Decades of evidence that technology like speed cameras reliably reduces car crashes on the corridors where they’re sited — not to mention their potential to reduce dangerous encounters between BIPOC and human officers — but automated enforcement has become a flashpoint for legal and cultural battles across America. Today, roughly two-thirds of U.S. states don’t allow speed cameras at all, while the one-third that does usually restricts the use of cameras to limited circumstances, such as near schools.
“Transportation safety folks have been banging our heads against the wall for what feels like decades trying to convince the public that automated enforcement is a good idea,” said Kelcie Ralph, associate professor at Rutgers University and the lead author on the study. “People tend to say, ‘This isn’t about safety; it’s about raking in the cash.'”
A majority — 60 percent — of respondents shared that view, saying that automated enforcement was “mostly about raising revenue.”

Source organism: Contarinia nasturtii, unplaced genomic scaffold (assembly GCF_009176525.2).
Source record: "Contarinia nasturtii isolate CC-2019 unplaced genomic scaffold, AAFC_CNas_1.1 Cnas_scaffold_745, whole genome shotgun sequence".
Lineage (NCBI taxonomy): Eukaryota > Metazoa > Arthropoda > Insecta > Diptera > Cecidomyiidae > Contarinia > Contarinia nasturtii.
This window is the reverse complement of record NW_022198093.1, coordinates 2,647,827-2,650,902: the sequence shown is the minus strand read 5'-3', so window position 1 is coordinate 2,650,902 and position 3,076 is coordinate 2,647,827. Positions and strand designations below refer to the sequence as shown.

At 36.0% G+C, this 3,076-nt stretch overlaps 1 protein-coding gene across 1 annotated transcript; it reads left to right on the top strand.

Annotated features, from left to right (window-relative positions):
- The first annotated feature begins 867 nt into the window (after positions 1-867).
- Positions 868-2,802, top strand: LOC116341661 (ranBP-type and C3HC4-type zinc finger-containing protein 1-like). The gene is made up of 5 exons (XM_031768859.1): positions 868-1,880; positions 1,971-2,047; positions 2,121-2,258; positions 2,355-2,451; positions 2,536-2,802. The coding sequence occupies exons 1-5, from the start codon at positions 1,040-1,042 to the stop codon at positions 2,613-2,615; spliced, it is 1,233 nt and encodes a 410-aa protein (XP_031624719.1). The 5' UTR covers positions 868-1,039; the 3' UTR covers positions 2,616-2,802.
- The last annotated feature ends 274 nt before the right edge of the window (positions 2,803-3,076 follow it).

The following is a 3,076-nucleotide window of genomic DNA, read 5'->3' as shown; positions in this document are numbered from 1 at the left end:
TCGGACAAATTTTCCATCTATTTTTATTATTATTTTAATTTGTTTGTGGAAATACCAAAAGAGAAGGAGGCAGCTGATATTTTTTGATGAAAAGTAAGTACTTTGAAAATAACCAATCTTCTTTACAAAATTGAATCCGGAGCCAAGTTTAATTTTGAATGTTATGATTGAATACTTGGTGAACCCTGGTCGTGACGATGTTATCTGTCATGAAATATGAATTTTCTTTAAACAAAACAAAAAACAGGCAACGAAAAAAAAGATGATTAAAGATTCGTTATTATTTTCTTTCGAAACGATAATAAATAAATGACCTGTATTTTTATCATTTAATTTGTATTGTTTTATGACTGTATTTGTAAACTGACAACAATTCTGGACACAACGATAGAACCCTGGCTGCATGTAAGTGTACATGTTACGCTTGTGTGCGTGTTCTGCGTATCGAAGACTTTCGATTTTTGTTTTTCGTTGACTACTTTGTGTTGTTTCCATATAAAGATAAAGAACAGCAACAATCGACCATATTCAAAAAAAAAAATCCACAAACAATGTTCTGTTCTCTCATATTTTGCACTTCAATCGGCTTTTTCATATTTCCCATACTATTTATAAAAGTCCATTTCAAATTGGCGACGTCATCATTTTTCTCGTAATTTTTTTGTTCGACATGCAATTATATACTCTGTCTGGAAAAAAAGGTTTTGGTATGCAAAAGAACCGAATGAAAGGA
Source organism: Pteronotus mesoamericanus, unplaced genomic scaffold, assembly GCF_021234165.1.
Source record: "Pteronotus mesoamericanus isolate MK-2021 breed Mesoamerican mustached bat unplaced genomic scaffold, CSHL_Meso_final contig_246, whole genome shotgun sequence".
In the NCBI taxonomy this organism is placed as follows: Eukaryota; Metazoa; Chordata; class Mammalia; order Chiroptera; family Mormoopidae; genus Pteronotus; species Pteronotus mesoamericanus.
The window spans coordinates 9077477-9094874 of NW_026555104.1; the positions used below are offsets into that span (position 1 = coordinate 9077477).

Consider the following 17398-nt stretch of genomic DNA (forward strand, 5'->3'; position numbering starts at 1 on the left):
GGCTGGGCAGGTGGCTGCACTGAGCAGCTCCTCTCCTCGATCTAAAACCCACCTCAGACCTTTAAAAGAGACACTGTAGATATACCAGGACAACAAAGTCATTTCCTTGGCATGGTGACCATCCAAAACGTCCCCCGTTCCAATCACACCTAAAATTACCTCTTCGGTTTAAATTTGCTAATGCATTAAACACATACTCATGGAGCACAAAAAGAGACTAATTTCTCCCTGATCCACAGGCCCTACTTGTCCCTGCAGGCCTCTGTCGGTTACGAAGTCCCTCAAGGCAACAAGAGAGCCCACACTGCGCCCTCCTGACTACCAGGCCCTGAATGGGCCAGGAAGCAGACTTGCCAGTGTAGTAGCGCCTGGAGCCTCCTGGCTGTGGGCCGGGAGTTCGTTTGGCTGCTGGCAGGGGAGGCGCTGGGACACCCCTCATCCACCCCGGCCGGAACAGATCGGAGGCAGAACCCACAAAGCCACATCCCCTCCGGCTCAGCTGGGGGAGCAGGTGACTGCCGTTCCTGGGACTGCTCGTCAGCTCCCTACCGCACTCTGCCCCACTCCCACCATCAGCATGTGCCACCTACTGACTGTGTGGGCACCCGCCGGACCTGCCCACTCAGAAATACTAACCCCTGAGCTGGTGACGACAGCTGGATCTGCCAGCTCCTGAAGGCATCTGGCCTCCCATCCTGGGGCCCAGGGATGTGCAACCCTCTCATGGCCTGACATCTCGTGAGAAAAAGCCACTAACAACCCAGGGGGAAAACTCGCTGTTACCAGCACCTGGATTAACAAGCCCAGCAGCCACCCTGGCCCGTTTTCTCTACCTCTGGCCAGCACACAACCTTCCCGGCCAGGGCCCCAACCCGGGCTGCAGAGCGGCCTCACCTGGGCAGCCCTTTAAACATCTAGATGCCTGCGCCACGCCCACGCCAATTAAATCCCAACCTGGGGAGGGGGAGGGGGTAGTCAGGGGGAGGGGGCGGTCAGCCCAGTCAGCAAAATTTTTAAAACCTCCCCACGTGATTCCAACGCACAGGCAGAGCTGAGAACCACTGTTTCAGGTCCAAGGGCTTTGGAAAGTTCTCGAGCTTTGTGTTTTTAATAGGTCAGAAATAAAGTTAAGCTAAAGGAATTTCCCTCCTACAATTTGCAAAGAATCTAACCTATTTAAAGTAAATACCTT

In some U.S. communities, that belief is justified, but also misdirected: A comprehensive literature review that accompanied the study, the researchers cited evidence that many municipalities do over-rely on traffic fines to make up for budgetary shortfalls, with more than 80 local governments of all sizes sourcing at least half of their revenue directly from law-breaking drivers — whether they’re captured by cameras or flesh-and-blood cops. Cities with larger Black populations raise more money per capita from traffic violations than cities that are disproportionately White.
Ralph and her colleagues still believe, though, that automated enforcement can make streets safer and more equitable — if cities make structural changes to ensure that it’s used to its highest potential as a life-saving tool.
“People were, understandably, frustrated when cameras popped up at places where the speed limit had recently changed, or at the end of a steep hill or, right at the edge of a school zone,” Ralph said. “Instead, we think they need to be in places with known safety risks, and it should be a data driven process.”